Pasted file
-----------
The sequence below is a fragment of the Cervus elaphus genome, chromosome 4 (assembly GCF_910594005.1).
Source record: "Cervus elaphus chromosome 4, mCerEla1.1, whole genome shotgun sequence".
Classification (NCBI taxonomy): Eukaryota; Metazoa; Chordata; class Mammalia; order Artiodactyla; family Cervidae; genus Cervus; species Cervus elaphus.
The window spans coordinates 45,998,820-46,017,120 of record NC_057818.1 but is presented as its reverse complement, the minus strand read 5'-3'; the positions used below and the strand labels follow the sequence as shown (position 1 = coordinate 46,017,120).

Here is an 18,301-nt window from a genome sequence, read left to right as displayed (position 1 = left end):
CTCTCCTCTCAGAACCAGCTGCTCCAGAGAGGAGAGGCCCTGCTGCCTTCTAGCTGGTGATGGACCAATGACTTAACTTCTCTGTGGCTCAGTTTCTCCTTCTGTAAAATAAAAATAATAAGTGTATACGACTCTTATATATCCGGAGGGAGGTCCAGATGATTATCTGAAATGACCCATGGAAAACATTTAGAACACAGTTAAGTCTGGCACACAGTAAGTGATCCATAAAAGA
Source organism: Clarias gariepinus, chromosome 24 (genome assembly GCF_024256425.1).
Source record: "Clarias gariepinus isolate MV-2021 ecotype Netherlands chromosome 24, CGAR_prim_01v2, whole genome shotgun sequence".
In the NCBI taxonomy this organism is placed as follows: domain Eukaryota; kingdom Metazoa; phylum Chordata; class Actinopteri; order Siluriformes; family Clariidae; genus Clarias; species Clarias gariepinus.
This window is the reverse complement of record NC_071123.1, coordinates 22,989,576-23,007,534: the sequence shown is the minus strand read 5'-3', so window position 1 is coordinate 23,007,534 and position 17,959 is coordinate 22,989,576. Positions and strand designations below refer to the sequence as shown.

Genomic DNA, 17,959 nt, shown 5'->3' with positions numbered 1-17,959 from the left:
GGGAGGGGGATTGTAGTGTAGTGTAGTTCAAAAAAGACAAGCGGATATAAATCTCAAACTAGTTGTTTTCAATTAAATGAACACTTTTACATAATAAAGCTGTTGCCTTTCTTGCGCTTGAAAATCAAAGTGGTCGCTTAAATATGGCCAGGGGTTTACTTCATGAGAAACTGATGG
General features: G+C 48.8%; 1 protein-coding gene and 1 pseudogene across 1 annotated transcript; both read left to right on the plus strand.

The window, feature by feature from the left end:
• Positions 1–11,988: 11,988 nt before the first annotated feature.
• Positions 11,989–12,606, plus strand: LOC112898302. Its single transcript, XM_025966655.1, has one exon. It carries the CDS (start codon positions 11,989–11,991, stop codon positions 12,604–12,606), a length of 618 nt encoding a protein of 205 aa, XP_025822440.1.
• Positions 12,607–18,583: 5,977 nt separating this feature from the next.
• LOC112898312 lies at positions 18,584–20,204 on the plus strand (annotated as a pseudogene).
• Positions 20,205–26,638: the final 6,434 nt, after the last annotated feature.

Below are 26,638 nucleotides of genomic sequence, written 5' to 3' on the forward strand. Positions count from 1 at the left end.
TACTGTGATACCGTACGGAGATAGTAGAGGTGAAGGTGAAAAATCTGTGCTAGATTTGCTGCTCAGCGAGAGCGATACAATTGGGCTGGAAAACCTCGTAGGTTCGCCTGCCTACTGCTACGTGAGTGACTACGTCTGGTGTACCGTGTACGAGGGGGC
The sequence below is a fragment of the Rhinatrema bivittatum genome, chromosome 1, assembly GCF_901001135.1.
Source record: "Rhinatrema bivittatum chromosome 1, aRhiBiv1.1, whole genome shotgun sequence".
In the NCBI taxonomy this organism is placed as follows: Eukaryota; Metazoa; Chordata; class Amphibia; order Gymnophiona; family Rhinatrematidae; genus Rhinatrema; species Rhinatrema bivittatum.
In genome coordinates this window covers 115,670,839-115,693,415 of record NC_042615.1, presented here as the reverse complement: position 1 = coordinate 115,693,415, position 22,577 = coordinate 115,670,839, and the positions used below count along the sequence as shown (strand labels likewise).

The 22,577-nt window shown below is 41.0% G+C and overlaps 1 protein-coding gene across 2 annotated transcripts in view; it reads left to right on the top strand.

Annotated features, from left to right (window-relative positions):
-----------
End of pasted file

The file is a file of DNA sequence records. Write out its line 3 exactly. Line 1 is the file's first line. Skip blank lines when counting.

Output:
Classification (NCBI taxonomy): Eukaryota; Metazoa; Chordata; class Mammalia; order Artiodactyla; family Cervidae; genus Cervus; species Cervus elaphus.